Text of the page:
You are here

What to Expect in Senate’s Health Care Bill

GOP leaders pursue moderate votes

While Senate Republicans are busy drafting their health care plan behind closed doors, The Hill has speculated on where they might be headed. The article discusses six key initiatives that are likely to be included in the bill.

1. The phase-out of Medicaid expansion will be slowed down.

Senator Rob Portman (R-Ohio) has proposed a seven-year phase-down in the funding for the Medicaid expansion mandated by the Patient Protection and Affordable Care Act (PPACA), a timeframe backed by other centrists, according to the article. Senate Majority Leader Mitch McConnell (R-Kentucky) has proposed a three-year phase-down.

The Hill speculates that the final Senate bill might have something in between.

2. Tax credits will be beefed up.

Senator John Thune (R-South Dakota) has been working on a plan that directs more tax credit help to pay for insurance toward people with low incomes and older Americans. Sen. Thune told reporters that he has sent his proposed legislation to the Congressional Budget Office to be evaluated.

The House bill included tax credits ranging from $2,000 to $4,000 based on age, not income. Those credits would be phased out for people with an annual income of $75,000 and would end completely for those making $95,000 or more.

Sen. Thune’s tax credits would end eligibility sooner for people with higher incomes and make credits larger, tying them to age and income while giving older people more support, the article says.

3. Some PPACA taxes will remain intact––for now.

If Senate Republicans plan to win moderate votes by spending more on health insurance subsidies and by delaying the phase-out of Medicaid expansion under the PPACA, they will need to find a way to pay for it, The Hill points out. Therefore, it’s expected that some PPACA taxes will remain intact, at least for the short term.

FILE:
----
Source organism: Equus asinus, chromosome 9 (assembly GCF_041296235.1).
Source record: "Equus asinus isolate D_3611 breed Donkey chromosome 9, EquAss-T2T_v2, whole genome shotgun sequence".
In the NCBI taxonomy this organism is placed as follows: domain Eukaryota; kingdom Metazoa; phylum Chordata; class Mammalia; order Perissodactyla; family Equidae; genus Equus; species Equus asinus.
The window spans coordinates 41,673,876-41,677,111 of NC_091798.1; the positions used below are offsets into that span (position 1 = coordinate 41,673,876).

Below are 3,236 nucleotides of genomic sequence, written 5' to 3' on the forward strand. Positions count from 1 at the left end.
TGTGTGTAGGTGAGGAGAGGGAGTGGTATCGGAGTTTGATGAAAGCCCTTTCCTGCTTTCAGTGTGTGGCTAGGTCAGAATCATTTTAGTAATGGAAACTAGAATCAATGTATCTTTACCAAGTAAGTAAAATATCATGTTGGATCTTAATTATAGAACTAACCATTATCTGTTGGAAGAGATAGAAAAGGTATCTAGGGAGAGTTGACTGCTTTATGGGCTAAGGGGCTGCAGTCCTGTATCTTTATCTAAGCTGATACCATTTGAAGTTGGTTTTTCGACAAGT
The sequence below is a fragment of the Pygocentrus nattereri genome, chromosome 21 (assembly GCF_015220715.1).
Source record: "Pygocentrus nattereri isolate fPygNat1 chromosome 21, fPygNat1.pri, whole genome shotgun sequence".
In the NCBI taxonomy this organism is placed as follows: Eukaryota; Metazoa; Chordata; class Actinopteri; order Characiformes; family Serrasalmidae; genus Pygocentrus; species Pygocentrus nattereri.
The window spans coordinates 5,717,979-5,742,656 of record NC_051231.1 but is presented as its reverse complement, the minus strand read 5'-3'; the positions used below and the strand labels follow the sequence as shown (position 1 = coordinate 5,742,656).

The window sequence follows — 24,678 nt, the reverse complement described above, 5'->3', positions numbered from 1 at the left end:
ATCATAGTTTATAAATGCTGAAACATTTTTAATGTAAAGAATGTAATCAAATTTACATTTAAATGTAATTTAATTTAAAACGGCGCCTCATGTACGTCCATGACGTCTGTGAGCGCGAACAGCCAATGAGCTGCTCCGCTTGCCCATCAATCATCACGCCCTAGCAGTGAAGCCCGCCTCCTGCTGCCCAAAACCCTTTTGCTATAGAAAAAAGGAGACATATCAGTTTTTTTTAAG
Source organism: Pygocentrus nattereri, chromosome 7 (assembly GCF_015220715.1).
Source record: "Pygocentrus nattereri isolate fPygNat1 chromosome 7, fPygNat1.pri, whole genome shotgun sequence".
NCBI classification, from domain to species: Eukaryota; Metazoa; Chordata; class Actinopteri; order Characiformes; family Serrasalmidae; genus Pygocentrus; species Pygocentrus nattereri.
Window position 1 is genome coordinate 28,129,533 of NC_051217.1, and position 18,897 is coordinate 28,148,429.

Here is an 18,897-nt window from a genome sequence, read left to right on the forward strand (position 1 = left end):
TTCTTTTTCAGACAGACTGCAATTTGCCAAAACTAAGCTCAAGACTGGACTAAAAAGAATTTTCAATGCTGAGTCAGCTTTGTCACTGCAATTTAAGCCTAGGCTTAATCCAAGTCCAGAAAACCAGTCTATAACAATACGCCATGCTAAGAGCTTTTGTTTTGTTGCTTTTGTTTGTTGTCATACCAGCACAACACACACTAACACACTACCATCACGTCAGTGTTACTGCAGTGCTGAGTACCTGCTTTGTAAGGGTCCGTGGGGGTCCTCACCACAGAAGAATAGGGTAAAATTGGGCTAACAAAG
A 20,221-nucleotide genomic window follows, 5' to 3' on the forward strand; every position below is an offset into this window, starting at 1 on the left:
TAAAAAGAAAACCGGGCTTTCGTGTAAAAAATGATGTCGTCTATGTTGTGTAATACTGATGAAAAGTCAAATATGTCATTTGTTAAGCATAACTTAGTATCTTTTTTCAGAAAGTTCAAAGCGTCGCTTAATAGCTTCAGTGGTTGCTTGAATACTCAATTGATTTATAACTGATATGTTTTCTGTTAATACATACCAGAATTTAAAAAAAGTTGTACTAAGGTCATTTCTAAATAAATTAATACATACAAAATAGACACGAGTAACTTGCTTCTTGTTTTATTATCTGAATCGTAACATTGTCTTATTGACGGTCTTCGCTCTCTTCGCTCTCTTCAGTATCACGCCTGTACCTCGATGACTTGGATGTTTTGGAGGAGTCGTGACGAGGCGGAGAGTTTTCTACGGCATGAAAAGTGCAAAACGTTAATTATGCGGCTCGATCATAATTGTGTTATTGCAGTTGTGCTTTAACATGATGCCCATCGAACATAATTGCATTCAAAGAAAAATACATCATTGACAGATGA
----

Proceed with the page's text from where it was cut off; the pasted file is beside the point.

The House bill retroactively repealed nearly all PPACA taxes to the start of 2017, but delayed the repeal of the Medicare surtax on high earners until 2023 and the implementation of the tax on high-cost health plans until 2026.

4. More funding will be allocated to fight the opioid crisis.

To appease senators who are worried about curtailing Medicaid expansion, which plays a key role in providing coverage for addiction treatment, the Senate bill is expected to allocate more money for the opioid crisis, but it’s unclear how much, according to The Hill.

Sen. Portman told reporters that he is working with Senate colleagues to provide governors with a “dedicated new funding stream” to ensure that people using expanded Medicaid resources to treat their addiction can continue to receive treatment as they work to get back on their feet.

5. Efforts will be made to stabilize PPACA exchanges.

While Republicans want to dismantle the PPACA, they also need to make sure the insurance remain relatively stable, The Hill says. This could include funding for a few years for the PPACA’s so-called “cost-sharing reduction” payments, which reimburse insurers for giving discounts to low-income customers.

The House bill funded these payments through 2020, and the Senate bill will likely do the same.

6. More funding will be allocated to pre-existing conditions.

The House bill dedicated $15 billion over nine years to allow states to create high-risk pools to help people with pre-existing conditions, in addition to a last-minute amendment that allocated $8 billion over five years to a fund to help with premiums and cost-sharing for this population.

There was also a $100 billion pool of money in the House bill to help states stabilize their insurance markets, which could be used to help people with pre-existing conditions.

But that isn’t enough for some Senators. Susan Collins (R-Maine), for example, told reporters that the House bill “grossly underfunds” high-risk pools, and that it would need at least $15 billion during its first year to work.

Source: The Hill; June 18, 2017.

More Headlines

iPSC Therapy Designed to Salvage Eye, Prevent Vision Loss
Health Outcomes Have No Improvement
Adjunctive Therapy is First Generic Version of Sabril for Focal Seizures
Targeted Antibody for FGR3-Positive Mutation
Method Could Lead to Manufacturing Corneas for Transplants
First and Only Second-Generation TKI for Philadelphia Chromosome-Positive Acute Lymphoblastic Leukemia
Potential Life-Saving Device Can be Implanted in 2-LB Babies
New Therapy for Patients With HCC Who Previously Received Nexavar
Aggressive Disease Represents Around 6% of All New Cases of NHL